Info iconThis preview shows pages 1–3. Sign up to view the full content.

View Full Document Right Arrow Icon
1 ECON 301 – LECTURE #8 PRODUCTION ECONOMY The production economy introduces, you guessed it, production into the pure exchange general equilibrium model. This analysis is considerably more complicated than the pure exchange model without production since now we must trace the interaction between consumers and producers in both the goods markets and the factor markets. So now we have two goods, X and Y, two factors, K and L, and two consumers, A and B. The consumers play the dual role of buyers in the goods markets and sellers in the factor markets while the opposite is true for the producers. Using this simple structure, we will be able to trace the inter-relationship between three basic components of the economy: consumers, producers and markets. Here are the details: Commodities Good X Good Y Capital (K) Labour (L) Prices P X P Y r w Buyers Consumer A Consumer B Consumer A Consumer B Producer X Producer Y Producer X Producer Y Sellers Producer X Producer Y Consumer A Consumer B Consumer A Consumer B In this case, we are using the terminology of “producer” to mean a firm, industry, or a sector. Additionally, we will assume that each producer produces only one good at a time (i.e. producer X produces good X while producer Y produces good Y). That is, we will not consider the very complex case of joint production where all producers can make several different types of products. We will approach the distribution of endowments differently in this model as well. Unlike the pure exchange model which has initial endowments defined in terms of goods, the production economy takes a step back and defines the initial endowment distribution in terms of factors as follows: Capital (K) Labour (L) Consumer A K A L A Consumer B K B L B Total K T L T where K A , K A denote the amounts of capital and labour originally owned by consumer A and K B , L B denote the amounts of capital and labour originally owned by consumer B. The total (or market supply) of capital and labour owned by both consumers are: K T = K A + K B L T = L A + L B How does this factor endowment distribution affect the consumer optimizing behavior?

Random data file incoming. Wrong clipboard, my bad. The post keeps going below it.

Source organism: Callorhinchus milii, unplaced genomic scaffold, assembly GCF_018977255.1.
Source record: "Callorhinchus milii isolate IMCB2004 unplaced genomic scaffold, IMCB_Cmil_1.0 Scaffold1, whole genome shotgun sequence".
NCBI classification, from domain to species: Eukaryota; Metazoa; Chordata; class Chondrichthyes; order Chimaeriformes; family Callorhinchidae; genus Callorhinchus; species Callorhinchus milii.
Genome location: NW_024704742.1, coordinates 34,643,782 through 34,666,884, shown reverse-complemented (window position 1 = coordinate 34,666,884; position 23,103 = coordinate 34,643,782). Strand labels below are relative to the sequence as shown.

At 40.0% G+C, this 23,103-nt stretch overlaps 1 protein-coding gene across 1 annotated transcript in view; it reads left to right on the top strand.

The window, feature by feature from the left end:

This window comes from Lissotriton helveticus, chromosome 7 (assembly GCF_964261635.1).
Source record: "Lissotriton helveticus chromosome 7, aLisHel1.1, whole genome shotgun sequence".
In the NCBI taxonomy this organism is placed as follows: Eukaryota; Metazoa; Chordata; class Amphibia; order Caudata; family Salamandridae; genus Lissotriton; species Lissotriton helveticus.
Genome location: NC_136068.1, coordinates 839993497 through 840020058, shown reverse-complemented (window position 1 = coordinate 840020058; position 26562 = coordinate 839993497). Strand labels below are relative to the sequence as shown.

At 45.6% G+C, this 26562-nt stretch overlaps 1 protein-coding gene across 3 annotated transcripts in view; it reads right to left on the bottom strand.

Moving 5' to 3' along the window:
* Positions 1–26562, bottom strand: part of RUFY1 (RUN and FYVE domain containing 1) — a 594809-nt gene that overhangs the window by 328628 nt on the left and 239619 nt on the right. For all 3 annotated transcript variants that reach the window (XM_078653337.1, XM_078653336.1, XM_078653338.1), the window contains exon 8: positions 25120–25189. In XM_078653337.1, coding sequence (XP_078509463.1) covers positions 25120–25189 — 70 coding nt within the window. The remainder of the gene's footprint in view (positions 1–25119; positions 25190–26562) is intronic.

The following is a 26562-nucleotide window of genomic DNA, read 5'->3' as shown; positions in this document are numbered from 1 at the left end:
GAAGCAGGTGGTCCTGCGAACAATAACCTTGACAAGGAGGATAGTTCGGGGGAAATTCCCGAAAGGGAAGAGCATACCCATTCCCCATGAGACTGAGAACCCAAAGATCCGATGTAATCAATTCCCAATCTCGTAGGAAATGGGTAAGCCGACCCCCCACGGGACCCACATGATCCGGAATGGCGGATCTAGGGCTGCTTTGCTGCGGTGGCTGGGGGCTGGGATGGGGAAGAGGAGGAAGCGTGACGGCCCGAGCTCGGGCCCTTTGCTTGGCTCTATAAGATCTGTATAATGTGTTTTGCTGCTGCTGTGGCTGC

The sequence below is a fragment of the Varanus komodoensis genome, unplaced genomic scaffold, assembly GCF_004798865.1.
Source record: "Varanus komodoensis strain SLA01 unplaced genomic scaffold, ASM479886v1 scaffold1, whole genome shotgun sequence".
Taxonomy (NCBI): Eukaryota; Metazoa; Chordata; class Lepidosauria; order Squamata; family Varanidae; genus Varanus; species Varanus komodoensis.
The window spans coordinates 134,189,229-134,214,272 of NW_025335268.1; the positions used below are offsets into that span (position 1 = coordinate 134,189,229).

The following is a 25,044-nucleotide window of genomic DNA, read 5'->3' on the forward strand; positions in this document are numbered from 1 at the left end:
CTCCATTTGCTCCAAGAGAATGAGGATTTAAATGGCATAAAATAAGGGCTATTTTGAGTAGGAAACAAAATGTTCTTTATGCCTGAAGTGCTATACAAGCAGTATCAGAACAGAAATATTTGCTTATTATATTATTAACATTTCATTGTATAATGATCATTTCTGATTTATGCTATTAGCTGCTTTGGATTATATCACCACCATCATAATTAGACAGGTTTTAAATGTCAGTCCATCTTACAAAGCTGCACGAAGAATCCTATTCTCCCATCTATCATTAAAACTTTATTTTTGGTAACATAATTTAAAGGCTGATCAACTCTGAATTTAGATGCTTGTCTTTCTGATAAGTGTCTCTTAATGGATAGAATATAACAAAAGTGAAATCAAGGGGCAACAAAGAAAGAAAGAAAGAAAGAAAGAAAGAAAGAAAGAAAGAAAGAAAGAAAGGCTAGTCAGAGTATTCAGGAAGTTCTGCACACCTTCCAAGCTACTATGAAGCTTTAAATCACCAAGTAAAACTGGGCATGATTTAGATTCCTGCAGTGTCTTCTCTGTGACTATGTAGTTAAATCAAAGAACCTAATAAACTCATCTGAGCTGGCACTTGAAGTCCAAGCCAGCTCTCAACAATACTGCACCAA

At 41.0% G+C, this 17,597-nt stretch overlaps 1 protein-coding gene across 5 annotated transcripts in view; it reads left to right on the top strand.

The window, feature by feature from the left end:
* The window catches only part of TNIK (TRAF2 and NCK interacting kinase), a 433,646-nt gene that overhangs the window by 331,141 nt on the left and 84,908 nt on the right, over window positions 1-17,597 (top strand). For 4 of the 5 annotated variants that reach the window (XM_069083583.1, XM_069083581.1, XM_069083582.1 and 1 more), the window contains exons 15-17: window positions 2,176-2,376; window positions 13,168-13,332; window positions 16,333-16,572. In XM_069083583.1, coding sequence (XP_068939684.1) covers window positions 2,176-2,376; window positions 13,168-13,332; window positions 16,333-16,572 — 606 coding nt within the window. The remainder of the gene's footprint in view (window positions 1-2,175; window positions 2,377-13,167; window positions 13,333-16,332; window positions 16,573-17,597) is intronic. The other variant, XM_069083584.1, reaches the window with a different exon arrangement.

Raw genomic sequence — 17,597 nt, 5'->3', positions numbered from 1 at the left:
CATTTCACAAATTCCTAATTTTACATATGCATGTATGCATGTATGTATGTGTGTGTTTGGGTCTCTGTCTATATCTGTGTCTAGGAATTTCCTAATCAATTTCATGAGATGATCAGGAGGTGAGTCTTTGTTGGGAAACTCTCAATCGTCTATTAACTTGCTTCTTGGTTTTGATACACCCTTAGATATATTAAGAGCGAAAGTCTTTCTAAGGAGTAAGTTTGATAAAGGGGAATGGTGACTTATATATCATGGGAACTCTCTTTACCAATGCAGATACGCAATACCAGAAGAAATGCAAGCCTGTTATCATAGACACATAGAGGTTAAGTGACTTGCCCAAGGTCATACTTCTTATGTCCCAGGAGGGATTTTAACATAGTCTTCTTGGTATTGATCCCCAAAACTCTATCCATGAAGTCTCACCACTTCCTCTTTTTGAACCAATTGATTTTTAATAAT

Background image of page 1

Info iconThis preview has intentionally blurred sections. Sign up to view the full version.

View Full DocumentRight Arrow Icon
2 The interesting part of the factor endowment distribution is that the endowments of each consumer need to be determined at market prices. They can fluctuate along with market prices and hence, influence each consumer’s decision in other markets. For example, if wage increases then the consumers’ endowment incomes will increase accordingly. Under normal circumstances we would expect that, with more income in their hands, consumers will increase their demands for the goods. This triggers an increase in the production of goods which, on turn, feeds back to the demand for factors and ultimately back to the income side. Let’s look at how the factor endowments enter the utility maximization problems of both
Background image of page 2
Image of page 3
This is the end of the preview. Sign up to access the rest of the document.

This note was uploaded on 03/28/2010 for the course ECON 301 taught by Professor Coreyvandewaal during the Winter '09 term at Waterloo.

Page1 / 15


This preview shows document pages 1 - 3. Sign up to view the full document.

View Full Document Right Arrow Icon
Ask a homework question - tutors are online